May 11, 2012

school, we stay in the same class room all day, and there are different high schools based specifically on what you want to study,” Cardona said. In Italy different laws pertain to things such as driving and alcohol. “You have to be 18 before you can drive, but you can legally buy alcohol at 16,” Cardona said. “Which is completely opposite of the laws here.” Cardona plans to enjoy everything she can while she is visiting and has really enjoyed this experience. “I have really grown up so much since I have been here,” Cardona said. “Being on your own really forces you to be independent.” Cardona’s parents will also be getting the chance to visit the states. They are coming in June to visit Cardona for her birthday. “Coming here has been a dream come true,” Cardona said. Senior Madelaine Smira is also living away from her family, who all live in Mississippi. “I asked if I could live with them (the Highfills) because I wanted to go to school at Andover and go to K-State after my senior year,” Smira said. “In-state tuition is a lot cheaper than out-of-state tuition.” Smira has been living away from home since the end of July 2011 when she moved in with her new temporary family. “I really like that I have gotten a lot of experience for college and being on my own,” Smira said. “For example, I have to buy my own groceries and do different things like that.”

The hardest part for many students living with other families is the fact they miss their own families. “I really miss having my little brothers around,” Smira said. “The only other kid living with me right now is Jacob and he isn’t exactly a toddler.” Smira misses being woke up in the morning by her 4-year-old brother screaming to help him put his LEGO’S together. It can be difficult when students only see their parents on a limited basis. “I saw my family at Thanksgiving, Christmas and Spring Break,” Smira said. “My dad is in Iraq though, so I see him maybe two or three times a year. It is also hard for the families of children who live away from them. “She (Madelaine Smira) is not physically here to hang out and bond like we use to,” sister Lizzy said. Smira is about a thirteen-hour drive from her mother and siblings but sometimes they meet up half way in Dallas, Texas. Smira moved back to Andover for her second half of her junior year after realizing Mississippi was not the place for her anymore. “I came to visit over the summer and when I went back to Mississippi I talked to my mom about possibly coming,” Smira said. Smira also wanted to make sure and give a special thanks to the Highfills for letting her stay with them and for all they have done for her. “I just want to thank the Highfills,” Smira said. “For letting me stay with them all this time.”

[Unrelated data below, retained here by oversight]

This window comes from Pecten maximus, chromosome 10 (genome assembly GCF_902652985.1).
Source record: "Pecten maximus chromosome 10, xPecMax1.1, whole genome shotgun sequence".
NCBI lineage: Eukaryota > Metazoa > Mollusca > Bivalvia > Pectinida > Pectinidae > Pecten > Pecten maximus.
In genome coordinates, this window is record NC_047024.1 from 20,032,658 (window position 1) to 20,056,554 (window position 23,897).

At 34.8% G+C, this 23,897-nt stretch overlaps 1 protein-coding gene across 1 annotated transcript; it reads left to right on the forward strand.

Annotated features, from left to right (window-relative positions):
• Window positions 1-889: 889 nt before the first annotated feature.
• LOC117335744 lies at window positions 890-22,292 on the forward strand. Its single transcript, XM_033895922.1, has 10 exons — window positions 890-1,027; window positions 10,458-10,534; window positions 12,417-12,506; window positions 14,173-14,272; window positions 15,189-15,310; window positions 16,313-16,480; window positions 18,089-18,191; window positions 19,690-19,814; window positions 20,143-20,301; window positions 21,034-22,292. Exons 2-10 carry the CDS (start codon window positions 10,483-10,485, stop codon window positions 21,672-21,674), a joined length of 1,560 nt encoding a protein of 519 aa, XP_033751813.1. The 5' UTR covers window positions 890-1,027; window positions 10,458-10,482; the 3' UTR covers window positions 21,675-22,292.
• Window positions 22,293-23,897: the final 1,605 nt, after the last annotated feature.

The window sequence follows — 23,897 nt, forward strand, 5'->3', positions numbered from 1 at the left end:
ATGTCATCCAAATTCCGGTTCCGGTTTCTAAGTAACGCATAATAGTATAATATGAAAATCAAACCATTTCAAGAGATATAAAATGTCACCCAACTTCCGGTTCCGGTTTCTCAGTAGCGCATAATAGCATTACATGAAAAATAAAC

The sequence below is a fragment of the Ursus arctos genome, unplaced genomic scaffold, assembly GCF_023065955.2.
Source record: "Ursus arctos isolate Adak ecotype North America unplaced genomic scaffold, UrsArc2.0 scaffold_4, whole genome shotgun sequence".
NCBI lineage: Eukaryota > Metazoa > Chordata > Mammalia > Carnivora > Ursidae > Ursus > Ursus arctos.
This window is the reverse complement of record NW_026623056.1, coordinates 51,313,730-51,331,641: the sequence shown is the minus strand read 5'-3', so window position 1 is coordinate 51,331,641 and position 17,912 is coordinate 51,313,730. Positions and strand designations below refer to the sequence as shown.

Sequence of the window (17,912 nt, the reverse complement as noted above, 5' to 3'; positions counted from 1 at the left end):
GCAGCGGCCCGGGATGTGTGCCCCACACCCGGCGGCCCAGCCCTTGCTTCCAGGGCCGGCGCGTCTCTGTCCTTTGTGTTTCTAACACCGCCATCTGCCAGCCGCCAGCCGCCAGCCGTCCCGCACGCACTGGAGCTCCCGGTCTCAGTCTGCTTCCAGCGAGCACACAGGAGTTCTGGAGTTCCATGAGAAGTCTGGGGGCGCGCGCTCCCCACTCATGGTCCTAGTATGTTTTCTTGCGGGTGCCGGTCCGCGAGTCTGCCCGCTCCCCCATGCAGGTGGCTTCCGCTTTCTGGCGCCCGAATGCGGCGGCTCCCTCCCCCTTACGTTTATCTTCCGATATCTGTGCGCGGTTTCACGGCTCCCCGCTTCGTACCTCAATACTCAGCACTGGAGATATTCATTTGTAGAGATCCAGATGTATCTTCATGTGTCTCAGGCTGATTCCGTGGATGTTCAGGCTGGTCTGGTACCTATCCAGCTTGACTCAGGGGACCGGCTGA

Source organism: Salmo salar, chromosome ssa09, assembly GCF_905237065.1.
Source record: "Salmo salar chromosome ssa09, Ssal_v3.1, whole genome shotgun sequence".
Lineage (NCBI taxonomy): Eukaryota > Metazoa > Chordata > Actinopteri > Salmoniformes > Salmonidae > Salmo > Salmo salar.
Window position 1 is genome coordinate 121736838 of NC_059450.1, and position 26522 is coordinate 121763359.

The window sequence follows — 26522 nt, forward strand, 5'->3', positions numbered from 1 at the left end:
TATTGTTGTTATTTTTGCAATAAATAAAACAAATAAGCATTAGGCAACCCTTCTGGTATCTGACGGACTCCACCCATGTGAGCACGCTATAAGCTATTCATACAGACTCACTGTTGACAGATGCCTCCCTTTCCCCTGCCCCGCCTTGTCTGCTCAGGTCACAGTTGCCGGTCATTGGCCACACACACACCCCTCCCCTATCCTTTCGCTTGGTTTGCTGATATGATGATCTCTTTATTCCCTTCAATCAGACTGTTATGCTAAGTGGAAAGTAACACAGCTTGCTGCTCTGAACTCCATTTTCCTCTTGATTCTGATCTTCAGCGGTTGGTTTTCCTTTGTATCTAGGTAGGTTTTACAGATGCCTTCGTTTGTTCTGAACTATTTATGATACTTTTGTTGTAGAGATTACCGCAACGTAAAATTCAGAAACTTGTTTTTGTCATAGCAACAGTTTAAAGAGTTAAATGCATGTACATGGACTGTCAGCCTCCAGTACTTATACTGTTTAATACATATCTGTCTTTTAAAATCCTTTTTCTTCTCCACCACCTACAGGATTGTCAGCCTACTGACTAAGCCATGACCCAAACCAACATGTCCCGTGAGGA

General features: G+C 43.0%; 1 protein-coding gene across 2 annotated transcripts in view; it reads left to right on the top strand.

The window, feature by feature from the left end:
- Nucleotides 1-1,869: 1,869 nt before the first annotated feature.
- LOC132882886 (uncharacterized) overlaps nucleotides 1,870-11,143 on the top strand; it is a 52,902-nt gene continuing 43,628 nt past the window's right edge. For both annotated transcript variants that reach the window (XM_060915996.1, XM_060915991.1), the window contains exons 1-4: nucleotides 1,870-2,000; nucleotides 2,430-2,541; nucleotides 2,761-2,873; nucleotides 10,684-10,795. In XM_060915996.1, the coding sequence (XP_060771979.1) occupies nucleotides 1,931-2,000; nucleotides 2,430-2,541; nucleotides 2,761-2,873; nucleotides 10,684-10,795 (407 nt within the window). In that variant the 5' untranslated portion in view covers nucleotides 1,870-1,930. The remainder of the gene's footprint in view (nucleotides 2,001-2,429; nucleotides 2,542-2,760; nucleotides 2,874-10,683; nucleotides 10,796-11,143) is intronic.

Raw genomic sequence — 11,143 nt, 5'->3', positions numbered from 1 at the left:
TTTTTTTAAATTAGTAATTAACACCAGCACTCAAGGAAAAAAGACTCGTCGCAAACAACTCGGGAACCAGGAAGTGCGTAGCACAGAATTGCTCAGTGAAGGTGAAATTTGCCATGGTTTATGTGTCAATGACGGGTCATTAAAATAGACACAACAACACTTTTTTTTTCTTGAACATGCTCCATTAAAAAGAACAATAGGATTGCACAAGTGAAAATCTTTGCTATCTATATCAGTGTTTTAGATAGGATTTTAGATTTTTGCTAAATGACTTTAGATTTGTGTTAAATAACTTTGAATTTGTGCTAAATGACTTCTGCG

haileyPURDY


Sophomore begins degree at FHSU’s high school to college transition program

{feature}

Sophomore Michael Cory shows off his Fort Hays State University I.D. card and an information packet he received from the college. Cory plans on finishing getting his GED during his first two years at FHSU. Photo by Brooke Hilbert

Along with the senior class, sophomore Michael Cory will attend college next year. “I will be attending a program called the Kansas Academy of Mathematics and Science offered at Fort Hayes State University,” Cory said. According to the Kansas Academy of Mathematics and Science brochure, students must be a high school sophomore in order to apply to this program. Even though Cory could not apply until his sophomore year, he has been thinking about this decision for a long time. “I found out about this program around eigthgrade and made the decision because it was an incredi-

b l e opportunity,” Cory said. This program allows students to interact with college professors and other students which will provide Cory with opportunities that other high school students may not otherwise receive. “He will earn a high school diploma while also earning college credit. He will be close to being a junior at the college level by the end of the two year,” math teacher Mike Sprenkel said. The program accepts 30 students